This is part one of a three part series on Moving to a New City. My goal is to research potential cities based on specific characteristics, narrow down my search to five possible places based on how well they match my requirements, and finally visit each city.

I’m a couple of years away from moving from my current locale to a new city, but that gives me plenty of time to research potential places. Of course I’m looking for specific attributes within that new city, so the question is where to begin? The first task is to create a list of things I’d want my new city to look like. Narrowing down ‘must-have’ attributes will focus my research on cities that fulfill these requirements, saving me time in the long run. What’s most important to me when looking at new cities is location, weather and cost of living. I’m a bit spoiled when it comes to weather having lived in a temperate climate most of my live. My body just can’t handle temperatures below 50 degrees Fahrenheit.Β  Below I’ve listed ‘must haves’ for each attribute.


I’m not willing to move out of state (at least not yet). Thankfully California is a very large state so I’m not terribly limited geographically. I’d also like to remain living somewhere along the coast, or at least within a 35 mile range. Of course this reduces my chances of finding a reasonably priced city.


When the weather drops to 50 degrees Fahrenheit, I shiver no matter how many layers I have on. The thought of shoveling snow makes me cringe and anywhere where the temperatures hit over 100 degrees for extended periods of time just isn’t my ideal place. Since I’m such a weather-wimp, this limits cities located in the desert or in the mountains. It also limits how far north I’m willing to move. However, I’m not enthusiastic about living in a city where the temperatures hover around 70 degrees all year round. I do like having warmer days here and there, so places like Oxnard are a bit too cool for my blood.

Cost of living

One of the biggest challenges I have due to limiting my search within California is finding a “perfect” city with an affordable cost of living index. I like to use to compare cost of living. The national average has a numeric value of 100; cities higher than 100 are more expensive, cities lower than 100 are less expensive. I currently live in a city where the cost of living is 135. I’d like to find a city where this numerical value is below 130. This has been my biggest challenge as most of the cities that are within 35-miles of the coast are actually pushing 150, much too high for me to justify a move.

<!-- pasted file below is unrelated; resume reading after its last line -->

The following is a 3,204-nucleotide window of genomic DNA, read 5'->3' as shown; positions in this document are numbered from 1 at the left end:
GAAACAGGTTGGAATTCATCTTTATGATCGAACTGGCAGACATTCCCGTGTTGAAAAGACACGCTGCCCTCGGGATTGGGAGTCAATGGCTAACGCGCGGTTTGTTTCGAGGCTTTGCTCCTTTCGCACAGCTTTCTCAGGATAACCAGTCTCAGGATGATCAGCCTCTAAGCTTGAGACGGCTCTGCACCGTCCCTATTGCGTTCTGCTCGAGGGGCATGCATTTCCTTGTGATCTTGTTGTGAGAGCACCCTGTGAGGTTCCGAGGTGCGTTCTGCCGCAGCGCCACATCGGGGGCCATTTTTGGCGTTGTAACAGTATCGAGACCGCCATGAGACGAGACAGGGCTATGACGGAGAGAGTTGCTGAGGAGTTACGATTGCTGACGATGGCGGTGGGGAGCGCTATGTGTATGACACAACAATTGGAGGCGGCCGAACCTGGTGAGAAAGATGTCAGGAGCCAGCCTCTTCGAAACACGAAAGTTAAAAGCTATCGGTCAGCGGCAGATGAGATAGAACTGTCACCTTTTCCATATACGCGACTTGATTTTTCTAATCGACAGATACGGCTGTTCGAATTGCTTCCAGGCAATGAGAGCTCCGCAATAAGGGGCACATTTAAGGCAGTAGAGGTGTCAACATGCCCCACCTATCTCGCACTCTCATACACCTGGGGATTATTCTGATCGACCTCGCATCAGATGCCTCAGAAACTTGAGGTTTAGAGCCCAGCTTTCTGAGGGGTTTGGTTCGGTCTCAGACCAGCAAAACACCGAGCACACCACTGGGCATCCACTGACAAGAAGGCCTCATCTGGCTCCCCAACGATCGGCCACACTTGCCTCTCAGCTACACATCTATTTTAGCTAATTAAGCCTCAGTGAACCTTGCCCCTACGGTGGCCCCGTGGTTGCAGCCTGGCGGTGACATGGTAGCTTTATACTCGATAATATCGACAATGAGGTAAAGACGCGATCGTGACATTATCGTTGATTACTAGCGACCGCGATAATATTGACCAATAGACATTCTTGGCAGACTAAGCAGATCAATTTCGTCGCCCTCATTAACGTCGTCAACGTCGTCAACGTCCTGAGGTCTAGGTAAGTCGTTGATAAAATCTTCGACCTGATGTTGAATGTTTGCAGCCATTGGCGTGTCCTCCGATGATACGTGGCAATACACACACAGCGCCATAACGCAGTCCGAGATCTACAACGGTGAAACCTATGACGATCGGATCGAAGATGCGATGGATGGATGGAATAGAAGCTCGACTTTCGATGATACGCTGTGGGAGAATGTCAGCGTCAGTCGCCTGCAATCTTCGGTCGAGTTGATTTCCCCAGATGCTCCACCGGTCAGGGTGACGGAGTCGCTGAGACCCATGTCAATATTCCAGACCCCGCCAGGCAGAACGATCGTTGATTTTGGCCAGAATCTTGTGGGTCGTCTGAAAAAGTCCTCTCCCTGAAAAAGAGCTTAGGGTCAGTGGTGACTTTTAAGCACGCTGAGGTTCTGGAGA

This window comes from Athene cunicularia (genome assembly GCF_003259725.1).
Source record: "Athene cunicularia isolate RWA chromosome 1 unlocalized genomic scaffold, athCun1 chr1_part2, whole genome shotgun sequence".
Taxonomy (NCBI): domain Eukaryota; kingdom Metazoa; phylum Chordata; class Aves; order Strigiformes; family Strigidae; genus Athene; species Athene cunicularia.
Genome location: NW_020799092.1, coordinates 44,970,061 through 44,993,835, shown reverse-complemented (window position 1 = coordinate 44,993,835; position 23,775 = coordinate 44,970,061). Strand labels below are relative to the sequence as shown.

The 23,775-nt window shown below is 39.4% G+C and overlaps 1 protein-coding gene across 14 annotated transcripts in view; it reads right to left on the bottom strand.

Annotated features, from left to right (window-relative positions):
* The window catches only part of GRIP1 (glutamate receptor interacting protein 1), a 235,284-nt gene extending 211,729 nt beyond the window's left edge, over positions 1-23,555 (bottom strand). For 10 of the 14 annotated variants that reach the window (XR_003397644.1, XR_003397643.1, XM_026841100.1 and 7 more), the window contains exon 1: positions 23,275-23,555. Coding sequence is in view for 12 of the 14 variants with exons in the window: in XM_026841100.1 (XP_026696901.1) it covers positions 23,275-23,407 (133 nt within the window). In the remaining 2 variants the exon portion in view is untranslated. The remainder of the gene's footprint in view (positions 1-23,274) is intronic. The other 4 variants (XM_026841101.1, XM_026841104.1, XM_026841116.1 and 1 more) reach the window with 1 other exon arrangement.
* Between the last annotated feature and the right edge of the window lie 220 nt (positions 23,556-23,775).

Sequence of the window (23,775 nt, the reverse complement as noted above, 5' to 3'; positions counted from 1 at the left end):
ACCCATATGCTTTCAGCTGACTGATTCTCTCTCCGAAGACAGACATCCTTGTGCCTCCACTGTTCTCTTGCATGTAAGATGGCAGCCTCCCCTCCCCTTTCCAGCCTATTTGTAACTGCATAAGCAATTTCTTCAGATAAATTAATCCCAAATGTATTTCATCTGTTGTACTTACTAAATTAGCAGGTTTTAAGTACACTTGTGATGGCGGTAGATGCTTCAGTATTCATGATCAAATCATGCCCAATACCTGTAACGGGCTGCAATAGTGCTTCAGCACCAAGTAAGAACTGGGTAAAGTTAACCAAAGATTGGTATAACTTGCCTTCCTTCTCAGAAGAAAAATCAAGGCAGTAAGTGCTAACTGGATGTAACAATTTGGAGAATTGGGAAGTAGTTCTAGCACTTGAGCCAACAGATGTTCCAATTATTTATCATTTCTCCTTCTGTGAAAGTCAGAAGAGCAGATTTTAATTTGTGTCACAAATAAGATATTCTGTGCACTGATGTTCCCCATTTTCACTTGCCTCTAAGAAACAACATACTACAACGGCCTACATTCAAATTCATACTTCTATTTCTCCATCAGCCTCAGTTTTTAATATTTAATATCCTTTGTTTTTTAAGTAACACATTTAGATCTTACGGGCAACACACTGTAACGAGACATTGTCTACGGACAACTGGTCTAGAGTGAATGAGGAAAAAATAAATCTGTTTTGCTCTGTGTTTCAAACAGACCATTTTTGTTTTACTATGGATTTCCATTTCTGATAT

I’ll be finishing my teaching credential in December (6-months sooner than planned!), yet there are few teaching jobs due to the state budget deficit. I’ve noticed that teaching jobs are more abundant, though I wouldn’t necessarily use this adjective to describe the amount of jobs overall, in Northern California than in Southern California. The potential for a teaching job in the north may guide my city search to cities in the Sacramento – San Francisco area.


As I’ve gotten older, I’ve begun to takeΒ  notice of crime statistics in my neighborhood. assigns a numerical value to both violent crime and property crime. The national average is 4 in both categories, but in my city it is 7 and 4 respectively. I’d like to find a city where the crime rate hovers around the national average or at least lower than my current city. I’m hoping that a lower crime rate means less graffiti in the neighborhood because, frankly, I’m really tired of graffiti!

I’ve included a little YouTube video from a lovely (note my sarcasm here) city not far fromΒ  my home. You’ll soon know why I am itching to move!


  1. I’ve lived in a cold climate my whole life (with the exception of 8 months in Charlotte, NC which was awesome). I suppose it’s good that I don’t have that perspective because it’s sure harder to go from colder to warmer than warmer to colder.

    I think the perfect place is somewhere that had mountains, oceans and big cities within driving distance. That pretty much limits you to the northeast and the West Coast, or overseas.

  2. @First Gen American